I have never been exactly indignant about the demotion of Pluto to ‘dwarf planet’ status but I do think it’s curious and in at least one respect too arbitrary for my taste. I’ll buy the idea that a planet needs to be round because of its own gravity, and I’ll sign off on the notion that to be a planet, an object has to be in orbit around the Sun (even though we do have apparent wandering planets in the interstellar deep, far from any star). But the International Astronomical Union also decided in its 2006 deliberations that a planet has to ‘clear’ its neighborhood of debris, thus sweeping out its orbit over time. That one, of course, is controversial.
Assuming the Earth is a planet, why are we worried about things like Near Earth Asteroids (NEAs)? Our planet clearly hasn’t swept out its neighborhood, not when we can number problematic asteroids in the thousands. Jupiter is estimated to have about 100,000 trojan asteroids in its orbital path as well, and Alan Stern, principal investigator for New Horizons, has pointed out on more than one occasion that if Neptune (obviously a planet) had cleared its orbit, Pluto itself wouldn’t be there, and the whole discussion might never have come up.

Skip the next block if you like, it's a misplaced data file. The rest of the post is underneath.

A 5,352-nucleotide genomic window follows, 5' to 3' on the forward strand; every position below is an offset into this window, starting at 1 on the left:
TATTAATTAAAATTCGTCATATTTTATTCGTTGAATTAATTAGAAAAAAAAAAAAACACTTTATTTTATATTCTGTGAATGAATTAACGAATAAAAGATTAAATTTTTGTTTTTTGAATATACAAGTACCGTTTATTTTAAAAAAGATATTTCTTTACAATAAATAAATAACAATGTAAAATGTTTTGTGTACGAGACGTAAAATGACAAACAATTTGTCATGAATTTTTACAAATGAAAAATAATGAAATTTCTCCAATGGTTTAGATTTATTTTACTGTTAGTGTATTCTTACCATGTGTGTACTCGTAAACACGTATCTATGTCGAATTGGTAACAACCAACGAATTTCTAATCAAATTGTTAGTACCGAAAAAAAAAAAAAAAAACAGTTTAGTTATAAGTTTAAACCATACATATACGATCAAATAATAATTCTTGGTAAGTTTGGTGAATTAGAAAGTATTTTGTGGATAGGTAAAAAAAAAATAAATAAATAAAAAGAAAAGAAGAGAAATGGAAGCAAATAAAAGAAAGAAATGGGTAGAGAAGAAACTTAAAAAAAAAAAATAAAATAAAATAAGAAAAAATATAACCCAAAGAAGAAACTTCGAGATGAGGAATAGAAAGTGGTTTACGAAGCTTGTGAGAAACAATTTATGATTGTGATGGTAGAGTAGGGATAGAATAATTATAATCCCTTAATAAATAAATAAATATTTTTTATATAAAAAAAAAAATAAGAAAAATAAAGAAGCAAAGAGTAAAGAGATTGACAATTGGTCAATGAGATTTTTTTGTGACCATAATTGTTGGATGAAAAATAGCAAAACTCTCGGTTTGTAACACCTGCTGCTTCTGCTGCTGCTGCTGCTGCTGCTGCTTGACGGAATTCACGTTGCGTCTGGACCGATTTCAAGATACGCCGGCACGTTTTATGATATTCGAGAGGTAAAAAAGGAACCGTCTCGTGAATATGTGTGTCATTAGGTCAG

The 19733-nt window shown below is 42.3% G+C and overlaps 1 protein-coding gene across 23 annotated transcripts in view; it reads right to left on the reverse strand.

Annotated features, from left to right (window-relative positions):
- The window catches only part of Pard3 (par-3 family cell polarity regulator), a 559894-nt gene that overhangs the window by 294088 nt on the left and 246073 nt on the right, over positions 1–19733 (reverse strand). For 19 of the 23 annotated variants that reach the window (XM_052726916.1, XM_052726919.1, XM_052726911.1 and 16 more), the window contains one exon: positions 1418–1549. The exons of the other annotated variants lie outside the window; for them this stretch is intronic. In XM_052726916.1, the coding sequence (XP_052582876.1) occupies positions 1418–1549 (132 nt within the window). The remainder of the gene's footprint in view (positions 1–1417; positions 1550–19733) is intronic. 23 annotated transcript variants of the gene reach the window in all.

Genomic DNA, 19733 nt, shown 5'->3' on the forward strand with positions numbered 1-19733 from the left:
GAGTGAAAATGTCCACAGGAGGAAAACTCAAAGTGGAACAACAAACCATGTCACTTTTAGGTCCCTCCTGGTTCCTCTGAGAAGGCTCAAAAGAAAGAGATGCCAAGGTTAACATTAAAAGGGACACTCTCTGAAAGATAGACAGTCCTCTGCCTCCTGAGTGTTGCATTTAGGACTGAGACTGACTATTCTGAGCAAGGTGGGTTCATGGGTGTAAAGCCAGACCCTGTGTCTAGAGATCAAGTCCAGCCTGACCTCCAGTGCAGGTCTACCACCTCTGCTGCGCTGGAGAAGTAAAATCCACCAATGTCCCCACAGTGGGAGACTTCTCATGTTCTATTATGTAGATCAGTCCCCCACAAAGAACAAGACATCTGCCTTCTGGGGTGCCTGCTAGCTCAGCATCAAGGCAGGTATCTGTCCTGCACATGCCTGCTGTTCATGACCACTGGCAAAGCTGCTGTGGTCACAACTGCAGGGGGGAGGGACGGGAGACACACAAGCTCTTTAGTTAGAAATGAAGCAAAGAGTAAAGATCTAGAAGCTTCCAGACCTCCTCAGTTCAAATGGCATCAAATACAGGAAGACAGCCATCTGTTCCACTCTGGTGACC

For that matter, we would not be having this discussion now if not for continuing discoveries in the Kuiper Belt that more or less force the issue. Eris was found in 2005, a world more massive than Pluto and first thought to be larger as well, leading to the temporary designation of it as the ‘tenth planet,’ and raising the question of what to do about a Kuiper Belt that might be stuffed with such objects. Here the matter seems to be one of simple redundancy. Nine, or eight, planets, is acceptable. Several thousand is not — it seems to devalue the notion altogether.
I can see why working this out is still controversial. Meanwhile, from a purely aesthetic point of view, I have a hard time looking at the image below and seeing it as anything other than a planet. Or, as I have said before, the larger component of a binary planetary system.